This master thesis marks the culmination of my academic journey in Maritime Law at the University of Oslo, presented in its entirety as it was submitted in December 2023. Current work explores the legal complexities surrounding the Northern Sea Route (NSR) against the backdrop of increased accessibility to Arctic regions, and the evolving dynamics of international shipping.

The NSR, positioned along the Russian Federation's coastline, is gradually becoming a focal point for maritime activities, presenting both opportunities and challenges. The region's changing ice conditions, particularly the substantial decline in sea ice, have transformed the NSR into a potentially viable year-round shipping route between major ports in Asia and Northern Europe. This evolving maritime landscape raises critical questions regarding the legal framework governing the NSR as a whole, and the navigational rights and freedoms of foreign merchant ships in particular, especially in the context of Russia's claims and regulatory practices.

The primary aim of this thesis is to dissect the intricate international and national legal dimensions surrounding the NSR, with a focus on the divergent perspectives presented in Russian and international academic literature. The pivotal issues examined include the interpretation of relevant provisions in the 1982 United Nations Convention on the Law of the Sea (UNCLOS) with a specific emphasis on Coastal State legislative and enforcement jurisdiction, Russia's legal justifications for its authority over the NSR, and the implications of its domestic legislation on international maritime law in general, and the navigational rights and freedoms of foreign merchant ships in particular.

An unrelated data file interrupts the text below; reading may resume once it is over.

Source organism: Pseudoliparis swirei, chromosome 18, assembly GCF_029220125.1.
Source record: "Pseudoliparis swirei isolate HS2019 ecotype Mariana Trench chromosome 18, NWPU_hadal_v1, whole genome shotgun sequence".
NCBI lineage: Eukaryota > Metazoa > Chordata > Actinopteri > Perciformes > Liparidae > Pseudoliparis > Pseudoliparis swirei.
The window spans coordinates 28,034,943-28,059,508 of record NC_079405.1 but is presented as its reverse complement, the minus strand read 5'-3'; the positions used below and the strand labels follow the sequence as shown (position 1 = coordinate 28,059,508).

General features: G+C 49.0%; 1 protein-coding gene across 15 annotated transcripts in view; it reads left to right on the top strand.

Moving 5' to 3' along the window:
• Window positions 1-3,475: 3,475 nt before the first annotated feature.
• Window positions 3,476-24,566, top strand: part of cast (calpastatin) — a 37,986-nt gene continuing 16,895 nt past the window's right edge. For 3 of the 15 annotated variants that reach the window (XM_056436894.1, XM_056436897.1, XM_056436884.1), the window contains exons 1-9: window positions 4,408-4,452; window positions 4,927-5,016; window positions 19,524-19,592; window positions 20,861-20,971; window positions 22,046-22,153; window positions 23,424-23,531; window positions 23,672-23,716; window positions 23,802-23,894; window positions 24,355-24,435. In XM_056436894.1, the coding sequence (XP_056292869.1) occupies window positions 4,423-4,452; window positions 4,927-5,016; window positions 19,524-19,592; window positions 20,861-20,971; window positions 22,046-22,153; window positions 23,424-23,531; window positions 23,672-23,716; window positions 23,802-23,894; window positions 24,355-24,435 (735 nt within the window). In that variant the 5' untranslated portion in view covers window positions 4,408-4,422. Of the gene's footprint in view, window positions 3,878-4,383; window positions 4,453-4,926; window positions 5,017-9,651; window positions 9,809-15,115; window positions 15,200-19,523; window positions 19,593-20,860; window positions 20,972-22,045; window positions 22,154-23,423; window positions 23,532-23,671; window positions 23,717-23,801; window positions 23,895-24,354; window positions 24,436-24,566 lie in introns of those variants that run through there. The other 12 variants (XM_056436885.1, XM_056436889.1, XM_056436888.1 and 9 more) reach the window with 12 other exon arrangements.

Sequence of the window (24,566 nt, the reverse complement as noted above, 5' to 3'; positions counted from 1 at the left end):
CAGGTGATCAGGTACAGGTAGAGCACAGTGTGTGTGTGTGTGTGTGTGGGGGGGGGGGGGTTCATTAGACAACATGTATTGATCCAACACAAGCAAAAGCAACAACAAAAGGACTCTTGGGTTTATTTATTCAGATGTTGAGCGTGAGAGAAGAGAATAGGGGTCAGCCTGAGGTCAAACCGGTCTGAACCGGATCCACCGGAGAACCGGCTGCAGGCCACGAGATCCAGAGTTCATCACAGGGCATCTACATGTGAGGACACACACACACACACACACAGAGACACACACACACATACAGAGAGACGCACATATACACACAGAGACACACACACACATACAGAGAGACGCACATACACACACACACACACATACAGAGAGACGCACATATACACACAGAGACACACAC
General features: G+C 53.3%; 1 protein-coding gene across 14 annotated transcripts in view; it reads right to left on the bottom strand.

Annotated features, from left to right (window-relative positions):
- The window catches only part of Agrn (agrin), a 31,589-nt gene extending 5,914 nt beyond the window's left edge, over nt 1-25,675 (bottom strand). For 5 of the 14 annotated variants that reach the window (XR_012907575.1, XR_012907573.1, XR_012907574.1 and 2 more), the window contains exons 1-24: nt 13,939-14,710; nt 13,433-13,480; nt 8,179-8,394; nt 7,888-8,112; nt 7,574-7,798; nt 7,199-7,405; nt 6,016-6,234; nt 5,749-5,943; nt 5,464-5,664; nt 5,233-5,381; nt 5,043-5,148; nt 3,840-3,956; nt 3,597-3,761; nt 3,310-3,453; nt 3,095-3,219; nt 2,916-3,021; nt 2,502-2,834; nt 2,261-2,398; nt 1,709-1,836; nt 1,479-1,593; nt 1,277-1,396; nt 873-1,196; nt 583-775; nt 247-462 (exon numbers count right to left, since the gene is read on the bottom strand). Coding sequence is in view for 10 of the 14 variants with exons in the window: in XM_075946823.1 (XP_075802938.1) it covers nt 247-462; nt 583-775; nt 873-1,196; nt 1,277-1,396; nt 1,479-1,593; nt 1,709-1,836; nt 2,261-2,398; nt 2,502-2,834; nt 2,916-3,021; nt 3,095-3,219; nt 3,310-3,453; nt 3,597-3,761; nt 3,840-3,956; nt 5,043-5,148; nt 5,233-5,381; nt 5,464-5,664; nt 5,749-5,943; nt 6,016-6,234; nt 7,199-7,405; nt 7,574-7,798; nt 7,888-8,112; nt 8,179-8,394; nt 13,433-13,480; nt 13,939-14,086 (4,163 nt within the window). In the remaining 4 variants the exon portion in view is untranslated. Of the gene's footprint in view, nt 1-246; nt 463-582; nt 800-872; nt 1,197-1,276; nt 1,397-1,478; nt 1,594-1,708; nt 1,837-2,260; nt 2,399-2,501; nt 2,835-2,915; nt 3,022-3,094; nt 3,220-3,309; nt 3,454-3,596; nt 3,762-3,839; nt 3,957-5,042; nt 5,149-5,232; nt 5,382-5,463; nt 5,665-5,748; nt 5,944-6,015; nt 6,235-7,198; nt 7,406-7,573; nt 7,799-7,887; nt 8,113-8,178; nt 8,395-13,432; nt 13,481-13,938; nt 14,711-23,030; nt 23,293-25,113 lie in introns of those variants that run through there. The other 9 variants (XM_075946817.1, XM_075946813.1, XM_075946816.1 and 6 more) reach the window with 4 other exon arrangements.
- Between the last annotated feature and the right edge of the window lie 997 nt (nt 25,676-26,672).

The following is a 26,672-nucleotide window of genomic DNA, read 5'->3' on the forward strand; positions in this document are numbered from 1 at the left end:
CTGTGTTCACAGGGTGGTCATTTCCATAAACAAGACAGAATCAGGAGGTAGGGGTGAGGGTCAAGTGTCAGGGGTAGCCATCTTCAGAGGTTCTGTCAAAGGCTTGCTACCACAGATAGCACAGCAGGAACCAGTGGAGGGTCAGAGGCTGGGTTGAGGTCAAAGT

As global shipping companies increasingly look to the NSR as a potentially cost-effective alternative to traditional routes, understanding the legal challenges and uncertainties becomes paramount. The thesis critically evaluates whether Russia's legal position can be justified within the framework of UNCLOS, addressing concerns of excessiveness, discrimination, and compatibility with the needs of international shipping.

I extend my heartfelt gratitude to the University of Oslo for providing the academic environment and resources essential for the successful completion of this thesis. Special acknowledgment is due to my academic supervisor, Alla Pozdnakova, for her invaluable guidance and insights that enriched the research and writing process.

Artjoms Daskevics, January 2024.